MIAMI, USA -- The Inter American Press Association (IAPA) on Thursday offered its support for a request by several Dominican Republic newspapers that the parts of the Law on Expression and Dissemination of Thought and the Penal Code that make defamation and libel criminal offences be declared unconstitutional, saying that these stipulations restrict press freedom.
El Día, Listín Diario, Diario Libre, El Nacional, Hoy, El Nuevo Diario and El Caribe on Thursday published a petition addressed Constitutional Court judges to eliminate “in a reasonable time” 11 articles of Law 6132 on Expression and Dissemination of Thought and five of the Penal Code which they regard as not compatible with the Constitution and the American Convention on Human Rights. They had presented the petition initially on February 25, 2013.
The newspapers maintain that the articles in question establish “a system of criminal persecution of privation of liberty for press crimes that is unjust and go beyond the principle of reasonableness established in the Constitution.” They are also asking for the elimination of a provision in the law that makes the editor of a media outlet responsible as the principal author of alleged defamation or libel.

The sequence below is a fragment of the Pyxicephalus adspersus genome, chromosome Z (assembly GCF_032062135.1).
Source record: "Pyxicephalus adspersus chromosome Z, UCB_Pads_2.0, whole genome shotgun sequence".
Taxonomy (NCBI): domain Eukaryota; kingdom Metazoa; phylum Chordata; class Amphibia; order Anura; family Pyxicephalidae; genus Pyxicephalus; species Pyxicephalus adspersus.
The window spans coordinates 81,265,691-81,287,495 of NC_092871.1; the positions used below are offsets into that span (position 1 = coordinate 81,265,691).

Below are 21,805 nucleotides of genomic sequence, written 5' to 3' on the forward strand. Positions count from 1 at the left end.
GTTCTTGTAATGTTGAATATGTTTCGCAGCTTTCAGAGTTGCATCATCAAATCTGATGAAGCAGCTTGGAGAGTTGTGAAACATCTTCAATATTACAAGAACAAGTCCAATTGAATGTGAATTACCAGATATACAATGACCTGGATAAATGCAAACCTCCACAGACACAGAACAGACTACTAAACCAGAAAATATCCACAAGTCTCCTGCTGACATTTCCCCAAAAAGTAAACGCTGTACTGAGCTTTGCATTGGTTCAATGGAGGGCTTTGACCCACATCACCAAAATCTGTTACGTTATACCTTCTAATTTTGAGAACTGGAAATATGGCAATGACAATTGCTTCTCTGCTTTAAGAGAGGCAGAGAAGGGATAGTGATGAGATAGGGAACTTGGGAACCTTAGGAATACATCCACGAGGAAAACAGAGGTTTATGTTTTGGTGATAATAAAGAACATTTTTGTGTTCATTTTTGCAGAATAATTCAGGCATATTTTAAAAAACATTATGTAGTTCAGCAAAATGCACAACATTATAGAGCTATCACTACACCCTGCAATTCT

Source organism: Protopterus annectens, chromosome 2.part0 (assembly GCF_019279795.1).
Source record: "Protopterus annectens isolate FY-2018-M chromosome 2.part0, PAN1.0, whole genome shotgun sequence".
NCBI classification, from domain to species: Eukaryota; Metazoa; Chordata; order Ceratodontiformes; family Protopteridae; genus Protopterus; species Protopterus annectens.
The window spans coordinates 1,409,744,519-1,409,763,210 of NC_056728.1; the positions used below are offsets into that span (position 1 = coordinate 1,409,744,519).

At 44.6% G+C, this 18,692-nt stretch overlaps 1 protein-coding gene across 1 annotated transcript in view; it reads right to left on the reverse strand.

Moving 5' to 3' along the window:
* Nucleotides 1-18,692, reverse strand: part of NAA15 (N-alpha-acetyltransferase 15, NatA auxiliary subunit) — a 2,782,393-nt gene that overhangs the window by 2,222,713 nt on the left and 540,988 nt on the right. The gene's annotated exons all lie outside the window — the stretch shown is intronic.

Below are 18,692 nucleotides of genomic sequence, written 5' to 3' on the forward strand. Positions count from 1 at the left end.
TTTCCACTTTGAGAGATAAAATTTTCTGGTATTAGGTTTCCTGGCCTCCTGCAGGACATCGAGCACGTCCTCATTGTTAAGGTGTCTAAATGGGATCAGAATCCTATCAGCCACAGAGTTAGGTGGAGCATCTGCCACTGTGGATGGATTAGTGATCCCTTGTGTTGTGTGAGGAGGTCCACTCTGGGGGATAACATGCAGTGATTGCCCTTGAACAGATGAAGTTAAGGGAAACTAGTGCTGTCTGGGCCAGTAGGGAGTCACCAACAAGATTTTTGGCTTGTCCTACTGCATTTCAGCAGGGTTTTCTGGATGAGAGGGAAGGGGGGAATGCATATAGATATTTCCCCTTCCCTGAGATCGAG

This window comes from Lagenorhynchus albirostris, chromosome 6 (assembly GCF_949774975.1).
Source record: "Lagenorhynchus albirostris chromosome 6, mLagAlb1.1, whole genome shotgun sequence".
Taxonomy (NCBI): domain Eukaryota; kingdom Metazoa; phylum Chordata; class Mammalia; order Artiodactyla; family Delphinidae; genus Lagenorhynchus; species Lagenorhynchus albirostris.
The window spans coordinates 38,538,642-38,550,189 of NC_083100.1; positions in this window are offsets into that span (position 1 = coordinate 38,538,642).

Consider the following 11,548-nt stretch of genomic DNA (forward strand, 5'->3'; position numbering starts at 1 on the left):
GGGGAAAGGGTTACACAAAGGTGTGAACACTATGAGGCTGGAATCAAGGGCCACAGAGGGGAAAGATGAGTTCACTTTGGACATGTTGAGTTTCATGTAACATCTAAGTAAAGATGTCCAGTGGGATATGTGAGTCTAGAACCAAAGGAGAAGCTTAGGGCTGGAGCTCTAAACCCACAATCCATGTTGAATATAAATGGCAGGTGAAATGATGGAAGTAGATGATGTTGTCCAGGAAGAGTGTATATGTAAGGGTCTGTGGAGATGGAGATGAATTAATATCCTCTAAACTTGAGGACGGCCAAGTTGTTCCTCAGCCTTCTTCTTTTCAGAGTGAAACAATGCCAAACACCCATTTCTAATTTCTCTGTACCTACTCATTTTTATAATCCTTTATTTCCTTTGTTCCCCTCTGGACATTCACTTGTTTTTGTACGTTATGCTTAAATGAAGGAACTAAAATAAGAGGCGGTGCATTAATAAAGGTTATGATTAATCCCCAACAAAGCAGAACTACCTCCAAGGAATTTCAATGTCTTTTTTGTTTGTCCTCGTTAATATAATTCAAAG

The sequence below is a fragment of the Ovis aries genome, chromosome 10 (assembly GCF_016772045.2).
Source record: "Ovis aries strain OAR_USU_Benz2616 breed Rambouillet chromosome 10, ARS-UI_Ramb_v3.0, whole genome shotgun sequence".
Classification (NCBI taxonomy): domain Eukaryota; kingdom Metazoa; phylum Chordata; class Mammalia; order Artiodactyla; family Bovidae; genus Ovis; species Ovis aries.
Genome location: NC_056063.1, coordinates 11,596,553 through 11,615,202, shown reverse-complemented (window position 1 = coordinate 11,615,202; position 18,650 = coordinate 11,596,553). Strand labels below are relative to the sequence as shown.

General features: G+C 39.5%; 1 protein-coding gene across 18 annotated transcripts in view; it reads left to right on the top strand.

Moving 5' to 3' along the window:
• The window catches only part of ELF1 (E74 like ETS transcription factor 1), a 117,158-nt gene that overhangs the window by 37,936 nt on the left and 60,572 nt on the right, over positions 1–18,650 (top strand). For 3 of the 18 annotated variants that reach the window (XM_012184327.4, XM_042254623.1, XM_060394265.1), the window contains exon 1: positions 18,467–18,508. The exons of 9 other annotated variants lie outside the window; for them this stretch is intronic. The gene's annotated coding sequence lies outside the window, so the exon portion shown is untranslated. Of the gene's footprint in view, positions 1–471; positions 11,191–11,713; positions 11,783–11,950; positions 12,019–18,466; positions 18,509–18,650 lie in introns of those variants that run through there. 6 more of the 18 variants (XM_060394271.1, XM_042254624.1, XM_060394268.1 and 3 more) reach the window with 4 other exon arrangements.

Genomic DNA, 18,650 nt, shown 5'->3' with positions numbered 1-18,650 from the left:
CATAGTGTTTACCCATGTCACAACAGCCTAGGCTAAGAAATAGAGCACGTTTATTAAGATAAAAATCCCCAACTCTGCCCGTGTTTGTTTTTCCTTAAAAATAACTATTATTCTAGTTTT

The chairman of the IAPA’s Committee on Freedom of the Press and Information, Claudio Paolillo, editor of the Montevideo, Uruguay, weekly Búsqueda, declared, “The repeated request of the Dominican editors and publishers is consistent with making defamation no longer a criminal offence, a trend in favour of freedom of the press and of expression that has been strengthened by case law and opinions of the Inter-American Court and Commission on Human Rights, respectively.”
The trend to such decriminalisation is irreversible. In recent years defamation has been made no longer a criminal offence in Argentina, Bermuda, Chile (in part), El Salvador, Jamaica, Mexico, Panama, Peru and Uruguay and there are currently legislative bills to this effect in several other countries.